How do you go about ordering prescription safety glasses?
Firstly you need a current prescription. So go visit your local Optometrist if you haven’t been in the last 12 months. For a prescription to be current it needs to be less than 2 years old. But we advise your prescription to be less than 12 months old and if you think your vision has changed since seeing the Optometrist, we advise you go have have your eyes tested again.
Secondly you need to choose which frame you would like to have your prescription lenses fitted into. We have made this easier by adding additional information regarding frame sizes and uses. You need to know your job requirements for eye protection. For example do you need them to be positively sealed? Or are you working with electricity? For those working with electricity you need to choose a non-conductive frame. (which means that the frame doesn’t conduct electricity) There are many more specifications that can impact your frame selection, so talk to your OHS supervisor prior to ordering.
All of our prescription safety glasses come certified to medium impact AS/NZs 1337.6, unless otherwise stated.
Should your prescription be over +/-6.00 DS, then none of the standard prescription safety frames will be suitable. You will need to choose something with an insert and email to get a quote to have the lenses fitted. Alternatively you can purchase the frame with the insert and take it to your local Optometrist.
There is also a disclaimer that comes up while placing an order to remind you to email us a copy of your prescription. That way we can double check that you have inputted your prescription correctly. This is due to the fact that once the safety glasses are underway we can not change the prescription and we have to start from scratch again.
The next step after choosing your frame is to choose what colour or size you would like. Then you need to choose which type of lenses will best suit your prescription and tasks you need to perform.
The options include single vision lenses, bifocal lenses or progressive/multifocal lenses. Single vision lenses are the most common and easiest to use, they have one single prescription for the whole lens. They can be ordered as either distance or reading or in the lucky few (you can do both).
Unfortunately after presbyopia sets in (Presbyopia is the eye condition that results in needing reading glasses to be able to see near clearly and generally happens after the age of 40). Single vision lenses with your near prescription when you have presbyopia, will enable you to read and see things clearly up close (with a range of clear vision of approximately 20cm). But you will not be able to walk around in these glasses, as everything over say 40cm away will be blurry.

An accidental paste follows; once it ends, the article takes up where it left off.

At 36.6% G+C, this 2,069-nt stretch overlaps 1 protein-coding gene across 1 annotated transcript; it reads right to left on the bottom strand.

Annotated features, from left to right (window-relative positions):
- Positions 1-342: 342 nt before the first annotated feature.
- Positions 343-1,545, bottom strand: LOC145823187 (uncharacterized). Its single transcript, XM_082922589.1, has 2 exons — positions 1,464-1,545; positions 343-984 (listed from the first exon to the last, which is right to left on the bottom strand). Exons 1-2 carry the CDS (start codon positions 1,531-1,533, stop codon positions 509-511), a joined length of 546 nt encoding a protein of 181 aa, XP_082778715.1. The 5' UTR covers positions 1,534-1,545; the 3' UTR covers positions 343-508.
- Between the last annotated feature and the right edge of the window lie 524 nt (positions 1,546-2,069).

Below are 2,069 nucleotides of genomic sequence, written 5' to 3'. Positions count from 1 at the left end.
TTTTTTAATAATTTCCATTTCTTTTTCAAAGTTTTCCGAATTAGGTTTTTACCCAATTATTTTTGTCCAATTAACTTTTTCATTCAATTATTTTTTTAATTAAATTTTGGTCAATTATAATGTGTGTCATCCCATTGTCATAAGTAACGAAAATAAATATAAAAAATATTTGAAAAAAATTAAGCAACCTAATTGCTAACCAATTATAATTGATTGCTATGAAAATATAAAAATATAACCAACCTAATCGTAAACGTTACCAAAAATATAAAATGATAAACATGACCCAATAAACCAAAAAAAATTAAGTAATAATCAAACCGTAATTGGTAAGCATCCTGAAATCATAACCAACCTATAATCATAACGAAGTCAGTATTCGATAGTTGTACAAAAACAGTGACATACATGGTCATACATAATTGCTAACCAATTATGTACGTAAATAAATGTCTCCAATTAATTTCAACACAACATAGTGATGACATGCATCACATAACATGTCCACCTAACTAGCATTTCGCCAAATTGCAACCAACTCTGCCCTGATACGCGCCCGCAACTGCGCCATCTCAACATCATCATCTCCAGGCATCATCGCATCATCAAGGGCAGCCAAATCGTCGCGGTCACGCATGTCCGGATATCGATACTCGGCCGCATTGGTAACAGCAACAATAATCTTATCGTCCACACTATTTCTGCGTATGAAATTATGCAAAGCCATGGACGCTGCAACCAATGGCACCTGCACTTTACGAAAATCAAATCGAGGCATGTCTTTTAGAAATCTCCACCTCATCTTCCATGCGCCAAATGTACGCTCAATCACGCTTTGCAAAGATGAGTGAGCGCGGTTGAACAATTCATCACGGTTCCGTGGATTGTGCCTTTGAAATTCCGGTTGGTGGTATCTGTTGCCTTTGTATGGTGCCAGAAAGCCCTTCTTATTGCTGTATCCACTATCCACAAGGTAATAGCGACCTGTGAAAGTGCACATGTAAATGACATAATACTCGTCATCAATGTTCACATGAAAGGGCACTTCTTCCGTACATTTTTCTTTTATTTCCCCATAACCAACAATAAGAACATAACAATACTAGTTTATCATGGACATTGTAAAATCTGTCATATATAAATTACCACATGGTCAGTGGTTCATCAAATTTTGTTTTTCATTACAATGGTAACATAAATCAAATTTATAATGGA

Bifocals are lenses that enable you to have both the distance and reading clear in the one lens. But it has a letter D shaped segment around the reading area on its side. There is nothing within these lenses to enable clear vision for intermediate viewing (say computer or dash board distance.)
Progressive/multifocal lenses alternatively have every distance covered, as they have 3 different prescriptions ground into the back of the lenses. But the trade off of this is that the lenses do not allow peripheral clarity. In other words peripheral vision can be distorted or blurry and you have corridors of clear vision. so you need to turn your head to keep this area in front of your eyes.
Within the progressive lens type there is a subsection that is brilliant for people that work at a desk and need a bit further range than standard reading glasses. This type of lens is called an occupational progressive lens and it is available for many of the frame styles. The main difference between the occupational progressive lens and that of a standard progressive lens is that the intermediate prescription (the one that is clear for the computer) is in front of your eyes in resting position, in the occupational progressive lens. They also have a stronger reading segment further down the lens. But they do not have a distance correction, so you can not walk around in them.
After you have the lens type selected (bearing in mind that we can always help you understand and explain your prescription). You need to select any lens extras or coatings you might like. For example you might like your safety glasses to be tinted all of the time – like sunglasses. For this to happen you need to select either polarised or tinted options. If you are wanted your lenses to change colour to be tinted outside then you need to select the Transition/Photochromatic option.
As for lens coatings, there are mirror coatings, anti-reflective coatings or anti-fog coatings available. But you can only choose one and they may not be compatible with the lens option you have chosen. For example transition/photochromatic doesn’t work as effectively under a mirror coating. While Transition lenses actually change colour more rapidly with an anti-reflective coating.
Anti-Reflective coatings are also great for helping remove reflected images while night driving or working under fluorescent light.
Anti-fog coatings are helpful in preventing lenses for fogging up in humid conditions.
Once you have made your selections then you need to input your prescription. Starting with the Right eye Sphere power (generally these are within +/-4.00, we can fit lenses up to +/-6.00 in some of the frames. So type the number in and please bear in mind that plano is 0.00 and we will double check your prescription against the paper copy before we get your safety glasses underway.